Tires more than an inch or two larger than stock may require you to change the ring & pinion gears in the differentials of both the front and rear axle in order to keep your engine running in the optimum power range - especially when off-road, going uphill or driving on the freeway.

Increased tire diameter increases the torque loads on the axles, u-joints & drive shafts. For significantly larger tires it is usually necessary to upgrade these components, especially where traction aiding devices such as lockers or limited slip is used, or you may risk breaking one of these components on the trail.

Bigger tires are heavier tires. This increased rotating mass and the increased leverage provided by the larger tire often call for increases in braking power: changing brake pad materials, rear disc brake conversions, beefing up the master cylinder or even switching to larger disk and calipers are all options. Driving a tall, heavy, modified short wheelbase Jeep with 35” tires and stock brakes in poor condition at highway speeds can be a recipe for disaster!

Increases weight caused by the larger tire and any axle or brake upgrades also increases unsprung weight. This does not matter much on the trail, but can make the ride a higher speeds much more harsh. When mounting the tire you will find that it is often much more difficult to balance the tire correctly. This is due to the extra weight of the tire, the increased rotating inertia of the tire and manufacturers tolerances on larger tires. It can take quite a bit of weight to balance a large tire and many shops that do not routinely handle tires of this size may not do a good job.


Tire diameter is not the only issue - tire width is important to. Wider tires increase footprint which can be important for traction or increased flotation. The tradeoff include that wider tires can also require extended fender coverage in many states and may require changes in wheel width & offset to work properly. On stock offset wheels the tires may be mostly covered by the stock fender flares but rub on suspension components when turning thus reducing effective turning radius. The incredibly tight turning radius of a jeep is one of it's important advantages on the trail. Wider wheels or wheels with increased offset move the tires outboard and can greatly reduce the rubbing when turning but make the vehicle wider. This increased width may be an advantage for stability if you drive a lifted vehicle or a disadvantage of you are squeezing down a trail better suited for a Samurai or a quad. Lastly narrower tires can sometimes be an advantage where the best traction is located just a few inches below the surface (such a shallow snow or mud) and the decreased footprint and increased pressure aids the tires in getting down to where it can get a bite. (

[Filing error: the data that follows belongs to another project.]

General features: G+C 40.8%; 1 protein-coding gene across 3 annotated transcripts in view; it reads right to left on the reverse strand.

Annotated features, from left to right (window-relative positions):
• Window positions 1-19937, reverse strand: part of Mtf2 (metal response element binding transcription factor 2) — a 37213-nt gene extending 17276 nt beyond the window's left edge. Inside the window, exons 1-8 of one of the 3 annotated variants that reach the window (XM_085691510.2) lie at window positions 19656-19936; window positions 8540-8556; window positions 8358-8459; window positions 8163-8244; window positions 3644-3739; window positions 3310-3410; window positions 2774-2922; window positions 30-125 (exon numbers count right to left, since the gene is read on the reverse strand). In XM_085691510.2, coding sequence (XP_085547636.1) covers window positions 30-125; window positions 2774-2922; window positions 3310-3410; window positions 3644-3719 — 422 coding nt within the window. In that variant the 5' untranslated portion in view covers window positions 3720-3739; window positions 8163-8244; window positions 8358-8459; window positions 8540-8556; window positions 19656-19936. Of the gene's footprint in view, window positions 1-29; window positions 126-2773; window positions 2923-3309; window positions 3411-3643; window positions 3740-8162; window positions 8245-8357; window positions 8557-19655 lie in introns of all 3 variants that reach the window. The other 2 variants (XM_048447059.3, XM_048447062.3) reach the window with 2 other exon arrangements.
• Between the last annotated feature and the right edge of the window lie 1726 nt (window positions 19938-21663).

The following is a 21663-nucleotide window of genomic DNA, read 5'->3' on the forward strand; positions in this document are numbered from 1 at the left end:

I asked Moses specifically about adding a lift kit to the TJ. He said that there's a trickle down effect, because some people feel there's a need for them, but there are a lot of pitfalls. Adding a lift kit stresses the power train and compromises safety and handling. First, lifting the vehicle increases the center of gravity, which is a liability (remember 60 Minutes?) To get around this, you need to increase the track width of the vehicle, which often comes with the bigger aid wider tires. Some people do this by using wheels with more negative offset. However, this increases the load on the wheel bearings. Also, he said a lot of late model vehicles use electronic speed counters to monitor the antilock brakes and shift points, so upping the tire size changes this (since it's changing the effective final drive gearing). Using really big tires screws up the axle gearing for highway usage, to the point where you need to change axle gear ratios. It also affects the driveshaft angle and could cause problems with the alignment, since the control arms are in a different position. And, the manufacturer of the vehicle can't honor the warranty on problems caused by a bad lift kit.

The moral of the story is that lifting a vehicle has to be done properly and safely. The only real use for lift kits is in off-pavement usage. If you always tow your Jeep to the trails on a trailer, you might not have to worry about a lot of these problems, but you might want to think twice about lifting a daily driver. He did recommend the Warn Black Diamond lift for the TJ, since it addresses a lot of the safety issues and fixes the steering geometry and caster angle. (

effects_of_big_tires.txt · Last modified: 2010/06/16 13:42 (external edit)
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